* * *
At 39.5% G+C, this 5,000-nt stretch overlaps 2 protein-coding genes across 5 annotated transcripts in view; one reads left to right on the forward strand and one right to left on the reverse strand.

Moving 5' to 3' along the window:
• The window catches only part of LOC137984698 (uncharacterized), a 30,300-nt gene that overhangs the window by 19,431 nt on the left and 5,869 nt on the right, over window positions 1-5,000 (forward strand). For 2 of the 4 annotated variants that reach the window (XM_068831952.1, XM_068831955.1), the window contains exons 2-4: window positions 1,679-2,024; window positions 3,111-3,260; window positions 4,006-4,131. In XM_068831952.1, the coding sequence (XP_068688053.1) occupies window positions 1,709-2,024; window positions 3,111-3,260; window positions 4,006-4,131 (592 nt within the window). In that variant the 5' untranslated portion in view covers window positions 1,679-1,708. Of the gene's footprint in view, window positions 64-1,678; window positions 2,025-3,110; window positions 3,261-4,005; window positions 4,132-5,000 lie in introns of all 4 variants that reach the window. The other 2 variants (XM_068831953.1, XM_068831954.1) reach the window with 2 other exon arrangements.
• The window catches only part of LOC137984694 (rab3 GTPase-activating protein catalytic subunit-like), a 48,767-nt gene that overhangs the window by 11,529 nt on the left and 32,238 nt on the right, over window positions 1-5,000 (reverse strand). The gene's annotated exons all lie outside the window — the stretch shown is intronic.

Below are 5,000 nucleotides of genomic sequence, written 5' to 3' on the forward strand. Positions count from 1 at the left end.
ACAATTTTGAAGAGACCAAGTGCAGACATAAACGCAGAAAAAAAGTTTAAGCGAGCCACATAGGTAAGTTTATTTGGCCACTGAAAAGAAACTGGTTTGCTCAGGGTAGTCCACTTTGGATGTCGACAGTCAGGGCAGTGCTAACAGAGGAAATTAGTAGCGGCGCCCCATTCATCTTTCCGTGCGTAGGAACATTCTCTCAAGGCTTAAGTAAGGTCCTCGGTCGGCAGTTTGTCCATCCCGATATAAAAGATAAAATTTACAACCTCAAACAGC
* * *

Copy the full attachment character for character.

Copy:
At 39.5% G+C, this 5,000-nt stretch overlaps 2 protein-coding genes across 5 annotated transcripts in view; one reads left to right on the forward strand and one right to left on the reverse strand.

Moving 5' to 3' along the window:
• The window catches only part of LOC137984698 (uncharacterized), a 30,300-nt gene that overhangs the window by 19,431 nt on the left and 5,869 nt on the right, over window positions 1-5,000 (forward strand). For 2 of the 4 annotated variants that reach the window (XM_068831952.1, XM_068831955.1), the window contains exons 2-4: window positions 1,679-2,024; window positions 3,111-3,260; window positions 4,006-4,131. In XM_068831952.1, the coding sequence (XP_068688053.1) occupies window positions 1,709-2,024; window positions 3,111-3,260; window positions 4,006-4,131 (592 nt within the window). In that variant the 5' untranslated portion in view covers window positions 1,679-1,708. Of the gene's footprint in view, window positions 64-1,678; window positions 2,025-3,110; window positions 3,261-4,005; window positions 4,132-5,000 lie in introns of all 4 variants that reach the window. The other 2 variants (XM_068831953.1, XM_068831954.1) reach the window with 2 other exon arrangements.
• The window catches only part of LOC137984694 (rab3 GTPase-activating protein catalytic subunit-like), a 48,767-nt gene that overhangs the window by 11,529 nt on the left and 32,238 nt on the right, over window positions 1-5,000 (reverse strand). The gene's annotated exons all lie outside the window — the stretch shown is intronic.

Below are 5,000 nucleotides of genomic sequence, written 5' to 3' on the forward strand. Positions count from 1 at the left end.
ACAATTTTGAAGAGACCAAGTGCAGACATAAACGCAGAAAAAAAGTTTAAGCGAGCCACATAGGTAAGTTTATTTGGCCACTGAAAAGAAACTGGTTTGCTCAGGGTAGTCCACTTTGGATGTCGACAGTCAGGGCAGTGCTAACAGAGGAAATTAGTAGCGGCGCCCCATTCATCTTTCCGTGCGTAGGAACATTCTCTCAAGGCTTAAGTAAGGTCCTCGGTCGGCAGTTTGTCCATCCCGATATAAAAGATAAAATTTACAACCTCAAACAGC